Hands down, fossil find an important one
Scientists have discovered rare fossilized handprints of a meat-eating dinosaur that 198 million years ago roamed the shores of a prehistoric lake in today's southwestern Utah.
As the dinosaur sat along the ancient shoreline, it pressed its hands on the muddy shoreline. Left for humans to discover is a pair that is one of the most pristine prints in the world, giving scientists a clearer understanding of how the meat eater used its hands.
That's not all. The dinosaur also left an impression of its buttocks where it sat in the primordial ooze.
The impressions are not newly discovered. They were found in 2004 while the Dinosaur Track Site at Johnson Farm museum was being built in St. George.
But, after years of study, museum paleontologist Andrew Milner and two colleagues this week published -- in the online journal "PLoS ONE" (http://www.plosone.org" Target="_BLANK">http://www.plosone.org) -- what they learned about the rare handprints. The article was scheduled to appear today.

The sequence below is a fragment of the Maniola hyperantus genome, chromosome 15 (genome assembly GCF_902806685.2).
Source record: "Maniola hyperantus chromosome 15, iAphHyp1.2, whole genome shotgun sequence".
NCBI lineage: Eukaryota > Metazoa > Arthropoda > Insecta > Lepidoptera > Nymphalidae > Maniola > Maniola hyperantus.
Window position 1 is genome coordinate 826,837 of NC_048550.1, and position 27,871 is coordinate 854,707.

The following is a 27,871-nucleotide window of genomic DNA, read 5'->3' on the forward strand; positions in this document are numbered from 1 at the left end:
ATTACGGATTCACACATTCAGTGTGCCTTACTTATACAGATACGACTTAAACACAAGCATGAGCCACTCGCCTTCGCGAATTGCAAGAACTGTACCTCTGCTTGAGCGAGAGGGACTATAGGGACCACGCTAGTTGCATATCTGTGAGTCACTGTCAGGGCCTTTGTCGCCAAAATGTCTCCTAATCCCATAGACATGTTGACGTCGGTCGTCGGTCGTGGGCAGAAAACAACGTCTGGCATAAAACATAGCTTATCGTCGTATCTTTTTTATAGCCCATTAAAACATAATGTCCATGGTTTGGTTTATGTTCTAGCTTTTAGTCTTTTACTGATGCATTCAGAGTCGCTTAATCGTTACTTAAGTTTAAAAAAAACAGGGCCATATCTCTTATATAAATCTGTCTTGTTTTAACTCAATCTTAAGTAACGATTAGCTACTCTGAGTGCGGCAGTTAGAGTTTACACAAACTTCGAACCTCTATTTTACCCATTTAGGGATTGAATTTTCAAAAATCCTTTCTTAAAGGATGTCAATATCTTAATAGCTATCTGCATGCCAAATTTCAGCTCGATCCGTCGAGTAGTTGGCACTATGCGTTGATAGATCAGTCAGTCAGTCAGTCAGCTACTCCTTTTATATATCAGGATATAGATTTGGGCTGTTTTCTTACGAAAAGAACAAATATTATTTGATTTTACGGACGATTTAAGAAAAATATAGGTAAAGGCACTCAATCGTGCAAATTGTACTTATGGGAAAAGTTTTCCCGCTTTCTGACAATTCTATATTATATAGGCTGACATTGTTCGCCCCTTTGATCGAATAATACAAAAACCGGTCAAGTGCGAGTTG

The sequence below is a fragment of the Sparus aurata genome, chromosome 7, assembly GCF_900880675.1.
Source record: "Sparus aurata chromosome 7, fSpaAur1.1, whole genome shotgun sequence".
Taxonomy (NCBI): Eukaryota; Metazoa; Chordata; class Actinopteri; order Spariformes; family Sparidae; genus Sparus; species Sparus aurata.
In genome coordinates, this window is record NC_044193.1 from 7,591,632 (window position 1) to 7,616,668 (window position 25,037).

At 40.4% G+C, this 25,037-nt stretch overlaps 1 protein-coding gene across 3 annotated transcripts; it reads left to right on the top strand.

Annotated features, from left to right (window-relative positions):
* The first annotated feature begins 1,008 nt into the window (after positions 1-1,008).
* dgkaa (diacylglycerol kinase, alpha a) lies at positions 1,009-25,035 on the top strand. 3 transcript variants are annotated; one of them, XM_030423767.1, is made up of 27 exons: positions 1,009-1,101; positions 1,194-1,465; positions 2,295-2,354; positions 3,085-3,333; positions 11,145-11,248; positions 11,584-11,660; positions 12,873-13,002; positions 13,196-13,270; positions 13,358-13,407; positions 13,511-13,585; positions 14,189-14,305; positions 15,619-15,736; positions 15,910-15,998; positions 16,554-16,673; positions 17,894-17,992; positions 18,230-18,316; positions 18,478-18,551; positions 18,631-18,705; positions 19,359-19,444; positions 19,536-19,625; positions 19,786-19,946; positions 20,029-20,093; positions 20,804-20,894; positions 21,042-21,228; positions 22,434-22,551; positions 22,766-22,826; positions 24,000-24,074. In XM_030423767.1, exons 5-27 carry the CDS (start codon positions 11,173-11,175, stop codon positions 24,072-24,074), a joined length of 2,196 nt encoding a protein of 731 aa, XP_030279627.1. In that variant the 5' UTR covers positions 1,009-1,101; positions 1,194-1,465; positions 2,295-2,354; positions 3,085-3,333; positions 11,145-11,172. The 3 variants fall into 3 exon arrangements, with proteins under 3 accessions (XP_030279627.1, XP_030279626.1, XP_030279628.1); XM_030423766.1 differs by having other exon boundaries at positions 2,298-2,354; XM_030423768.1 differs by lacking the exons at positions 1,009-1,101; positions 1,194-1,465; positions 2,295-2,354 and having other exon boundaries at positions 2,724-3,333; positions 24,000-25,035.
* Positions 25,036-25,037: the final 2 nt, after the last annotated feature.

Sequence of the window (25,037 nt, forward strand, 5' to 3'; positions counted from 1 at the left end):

"It is the only one [impression] of six in the world of a meat-eating dinosaur [sitting] to take a break, leaving clear impressions of its hands," said Milner.
Milner said the creature was a theropod, any of a number of bipedal meat-eating dinosaurs that also had arms and hands with clawed fingers used for snagging food.
The fossilized prints indicate the dinosaur could not turn the palms of its hands face down or face up like a human, but could bend them back against the arm similar to how a bird folds its wings.
Jerry Harris, who coauthored the paper, said being able to fold the hands against the arms evolved before feathery wings -- and at a time earlier than the period normally associated with theropods.
Martin Lockley, another coauthor and director of the Dinosaur Tracks Museum at the University of Colorado (Denver), said there have been other reports of theropod handprints, but they were indistinguishable blobs or made with palms facing down.
"These clearly cannot have been made by theropods that had restricted arm mobility, and must have been made by other kinds of animals -- maybe more-primitive dinosaurs," said Lockley. "This discovery helps us rewrite this piece of our understanding of dinosaur evolution."
Milner said that replicas of the prints can be seen at the museum in St. George, and a boardwalk for visitors to view the actual prints is in the works.
Harris said the prints help solidify the reputation of museum as one of the premier dinosaur track sites in the world.
"And it's within the city limits," said Harris. "Most people think you have to drive seven hours in the blazing sun and hike four hours to get to a site, but not here."